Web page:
Space limitations forced a design-build company to use a novel approach to critical load transfer without interruption. Continuous facility operation drove the use of a very detailed sequence of construction to replace existing distribution equipment.

Floor space for new electrical equipment always seems to be scarce in buildings, especially those undergoing renovation. We hit this problem head on in a recent upgrade of one of our own design-build projects completed some 20 years ago. The new project, located at First Security Service Company's (FSSC's) Central Operations Building in Salt Lake City, involved electrical equipment replacement in an existing electrical room built in 1976. The basis of the new project was improved electrical system performance and reliability.

Part of the renovation was to replace existing non-bypass, non-isolation automatic transfer switches (ATSs) with drawout-style transfer equipment that could be maintained without shutdown.

Problem: The existing switchboard enclosure wasn't large enough to be retroffitted with this type of transfer device.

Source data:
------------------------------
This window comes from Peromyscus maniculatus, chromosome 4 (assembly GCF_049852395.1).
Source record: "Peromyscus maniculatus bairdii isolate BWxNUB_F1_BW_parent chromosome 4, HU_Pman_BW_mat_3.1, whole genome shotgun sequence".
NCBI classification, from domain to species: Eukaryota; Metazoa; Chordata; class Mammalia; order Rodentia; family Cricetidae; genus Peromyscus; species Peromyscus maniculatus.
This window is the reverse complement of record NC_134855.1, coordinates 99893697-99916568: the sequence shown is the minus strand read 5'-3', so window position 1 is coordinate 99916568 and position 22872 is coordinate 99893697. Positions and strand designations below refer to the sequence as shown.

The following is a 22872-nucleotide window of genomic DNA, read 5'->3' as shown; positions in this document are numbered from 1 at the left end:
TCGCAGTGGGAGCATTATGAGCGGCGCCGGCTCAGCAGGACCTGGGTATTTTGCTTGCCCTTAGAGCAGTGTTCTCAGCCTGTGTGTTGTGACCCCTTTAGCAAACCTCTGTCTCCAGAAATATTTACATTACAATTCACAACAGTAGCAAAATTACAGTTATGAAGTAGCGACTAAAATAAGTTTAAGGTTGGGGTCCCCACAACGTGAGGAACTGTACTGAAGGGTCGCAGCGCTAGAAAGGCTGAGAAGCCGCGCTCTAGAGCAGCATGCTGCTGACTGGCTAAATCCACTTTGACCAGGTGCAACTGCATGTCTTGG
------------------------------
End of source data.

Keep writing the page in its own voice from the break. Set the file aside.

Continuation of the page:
The solution: Use freestanding bypass ATS units and install them in an old 400Hz UPS room, which is adjacent to the main switchboard room.

Other distribution equipment also needed attention We recommended the owner replace all circuit breakers in the existing switchboards with drawout-style breakers.

Another problem: The existing 400Hz UPS room was just barely big enough to house the new drawout switchgear, even with the dividing wall removed. (As shown in Fig. 3 (in the original article's page 56, the wall separated the existing 60-Hz electrical room from the existing 400-Hz electrical room.) With the new switchboards in place, we had only a few in. of clearance between the new board and existing board. There simply wasn't enough space available to install freestanding, bypass, isolation ATS units. They would have added at least 8 ft to each switchboard, for a total of 16 ft to each lineup.